Your Credit Report Accurate?
A Suitland woman
was unable to refinance her car loan. She discovered that her credit report
listed accounts she had paid off as having been "charged off" by the businesses,
and other accounts were incorrectly listed as being in collection.
his application for a credit card was denied, an Olney man was surprised
to find out that his credit report showed delinquent accounts for stores
he had never visited, including a debt of more than $1,500 at a jewelry
store. His credit was being used by an identity thief.
man was refused an extension of credit from his credit union. Upon getting
a copy of his credit report, he saw debts that belonged to his father.
information often appears in consumers' credit reports. In July 2000,
Consumer Reports magazine reported that half of the credit reports they
surveyed had serious errors in them. These errors could result in your
being denied a credit card, an insurance policy, a job or a mortgage.
If you aren't aware of the errors until you apply for the new credit,
loan or job, you may not be able to get the report corrected in time.
That's why consumers should check their credit reports from time to time,
and especially before applying for a major loan or a mortgage. By law,
Maryland residents are entitled to one free copy of their credit reports
from each reporting agency each year. (See contact information at end.)
You are also
entitled to a free copy of your report if you have been denied credit
and the company you applied to tells you it was because of something in
your credit report, or if you are unemployed, are on welfare, or have
been a victim of fraud.
in a Credit Report?
Your credit report contains information about how you have handled credit,
such as loans or credit card accounts, as well any bankruptcies, tax liens
or monetary judgments issued against you. It is compiled by a credit reporting
agency, often called a credit bureau. These agencies get the information
from creditors, such as credit card issuers and retailers, who regularly
send information showing what each of their account-holders owes and whether
the payments were made on time. They also get information from public
records. The agencies sell the report to credit grantors, employers, landlords
and others who want to check out an individual's credit history.
When you request a copy of your report, the credit reporting agency must
send you an exact copy of your report along with a written explanation
of any codes used. They will include a list of who else has made inquiries
so you know who has the information
If you find
incorrect information in your credit report, the Fair Credit Reporting
Act provides a process to get the information removed:
to the credit reporting agency, telling it which items in the report
are incorrect and why. Include copies of relevant documents. Keep a
copy of the letter for your records.
- The agency
must, within 30 days, reinvestigate with the company that reported the
- If the
credit reporting agency cannot verify the accuracy of the information,
it must delete the information within seven days and mail a written
correction to you and each person who received a copy of the report
with the incorrect information.
- If the
credit reporting agency verifies the item was accurate, it must mail
you a written notice of its findings. If you disagree with these findings,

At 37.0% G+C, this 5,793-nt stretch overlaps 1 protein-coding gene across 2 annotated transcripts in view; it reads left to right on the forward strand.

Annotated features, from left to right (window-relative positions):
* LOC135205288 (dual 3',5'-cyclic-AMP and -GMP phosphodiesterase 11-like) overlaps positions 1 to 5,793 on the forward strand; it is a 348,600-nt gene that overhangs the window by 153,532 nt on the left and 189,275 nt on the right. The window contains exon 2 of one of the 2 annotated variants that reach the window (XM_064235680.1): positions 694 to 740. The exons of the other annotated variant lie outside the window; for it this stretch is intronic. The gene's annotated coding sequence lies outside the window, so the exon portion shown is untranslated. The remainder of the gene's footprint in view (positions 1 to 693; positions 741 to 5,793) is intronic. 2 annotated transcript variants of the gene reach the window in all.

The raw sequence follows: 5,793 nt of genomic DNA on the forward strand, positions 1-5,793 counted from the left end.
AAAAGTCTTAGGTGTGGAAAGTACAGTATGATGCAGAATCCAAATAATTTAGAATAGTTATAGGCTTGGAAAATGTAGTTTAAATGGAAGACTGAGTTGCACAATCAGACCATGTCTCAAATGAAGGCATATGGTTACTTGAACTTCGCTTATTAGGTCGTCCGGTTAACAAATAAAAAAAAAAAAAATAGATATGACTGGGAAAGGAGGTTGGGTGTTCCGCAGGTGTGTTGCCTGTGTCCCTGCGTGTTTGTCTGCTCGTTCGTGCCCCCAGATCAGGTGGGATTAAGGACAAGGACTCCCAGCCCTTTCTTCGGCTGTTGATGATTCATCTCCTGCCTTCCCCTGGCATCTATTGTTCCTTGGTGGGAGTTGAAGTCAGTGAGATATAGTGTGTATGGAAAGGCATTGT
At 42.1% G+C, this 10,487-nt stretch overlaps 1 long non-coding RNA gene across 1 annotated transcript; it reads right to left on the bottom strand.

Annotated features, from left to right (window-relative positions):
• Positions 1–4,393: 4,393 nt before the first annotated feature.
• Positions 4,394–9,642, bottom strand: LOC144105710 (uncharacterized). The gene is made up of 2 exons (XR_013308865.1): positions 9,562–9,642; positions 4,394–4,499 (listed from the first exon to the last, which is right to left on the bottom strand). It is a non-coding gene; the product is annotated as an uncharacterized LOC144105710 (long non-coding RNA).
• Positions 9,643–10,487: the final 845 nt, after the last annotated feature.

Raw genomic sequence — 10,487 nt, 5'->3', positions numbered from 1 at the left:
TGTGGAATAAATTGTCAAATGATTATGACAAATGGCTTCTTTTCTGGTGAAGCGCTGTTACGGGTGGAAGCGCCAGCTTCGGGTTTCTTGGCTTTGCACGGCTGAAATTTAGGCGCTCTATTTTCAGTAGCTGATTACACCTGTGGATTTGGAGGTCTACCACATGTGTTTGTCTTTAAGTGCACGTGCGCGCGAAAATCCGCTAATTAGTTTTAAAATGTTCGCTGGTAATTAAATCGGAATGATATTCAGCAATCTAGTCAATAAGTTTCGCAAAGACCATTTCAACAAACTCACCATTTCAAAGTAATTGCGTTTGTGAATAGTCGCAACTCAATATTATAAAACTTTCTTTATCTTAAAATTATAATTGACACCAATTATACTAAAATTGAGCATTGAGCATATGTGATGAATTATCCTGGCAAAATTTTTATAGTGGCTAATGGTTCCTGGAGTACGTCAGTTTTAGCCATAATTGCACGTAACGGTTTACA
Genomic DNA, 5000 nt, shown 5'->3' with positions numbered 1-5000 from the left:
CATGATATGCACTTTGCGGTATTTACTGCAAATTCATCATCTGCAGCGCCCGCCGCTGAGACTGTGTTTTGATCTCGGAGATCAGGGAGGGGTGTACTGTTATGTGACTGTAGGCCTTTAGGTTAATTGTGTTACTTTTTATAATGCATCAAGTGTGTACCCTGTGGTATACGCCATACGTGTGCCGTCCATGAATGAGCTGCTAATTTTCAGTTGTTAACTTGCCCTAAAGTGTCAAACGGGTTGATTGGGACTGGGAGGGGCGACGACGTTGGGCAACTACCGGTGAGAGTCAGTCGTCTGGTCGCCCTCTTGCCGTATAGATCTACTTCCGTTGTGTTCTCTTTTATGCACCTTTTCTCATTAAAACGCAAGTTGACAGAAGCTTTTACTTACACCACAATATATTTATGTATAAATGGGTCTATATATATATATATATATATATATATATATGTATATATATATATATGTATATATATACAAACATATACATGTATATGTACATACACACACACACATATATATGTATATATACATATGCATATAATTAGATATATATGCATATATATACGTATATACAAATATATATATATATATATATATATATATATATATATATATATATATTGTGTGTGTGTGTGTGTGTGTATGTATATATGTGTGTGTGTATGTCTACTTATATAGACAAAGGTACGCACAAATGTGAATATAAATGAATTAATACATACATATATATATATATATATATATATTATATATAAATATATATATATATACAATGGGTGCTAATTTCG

you may file a brief statement explaining why, which becomes part of
your credit report. Following a dispute, Marylanders can ask the credit
reporting agency to disclose the name, address and telephone number
of each person contacted during the reinvestigation. That way, you don't
have to spend hours tracking down who at "the bank" verified adverse
information with the credit reporting agency.
If you are
unable to resolve the problem, call the State of Maryland Division of
Financial Regulation at 410-330-6830.
Your credit report will not include information on every debt you have
ever owed. Some creditors do not regularly report consumer account information
to credit reporting agencies, but only do so when an account is in collection
or in default. Typically, bank cards and large retailers regularly report,
while smaller retailers, auto dealers and mortgage companies may not,
unless the account is delinquent or has gone to collection. If you're
denied credit because of "no credit file" or "insufficient credit file,"
and your credit report is missing information on credit accounts you have,
you can ask the credit reporting agency to add the information. They are
not required to do so, but may for a fee.
Your Credit Record
So-called credit repair companies say they can "clean up" bad credit reports,
in return for a fee. But the truth is, the only thing these companies
can legally do is what you could do yourself - dispute any wrong information
in it. Nobody can remove negative information that is accurate from your
credit report. The only thing that can really improve your credit report
is time and being diligent about paying off debt. Generally, negative
information about you is removed from your report after seven years, although
a bankruptcy can stay in the report for 10 years.
Get Your Free Report
To request your free annual copy of your credit report, call the three
major credit reporting agencies, all toll-free:
Trans Union: 1-800-888-4213.
Your Junk Mail
Credit reporting agencies provide the names and addresses of people in
their files to companies that market credit cards. As a result, you may
receive a lot of pre-approved credit card offers in the mail. These can
not only add to your unwanted "junk mail," but can also lead to credit
card fraud if they fall into the hands of a mailbox thief. You can tell
all three major credit reporting agencies that you want to opt out of
receiving these offers by calling 1-888-5-OPT-OUT.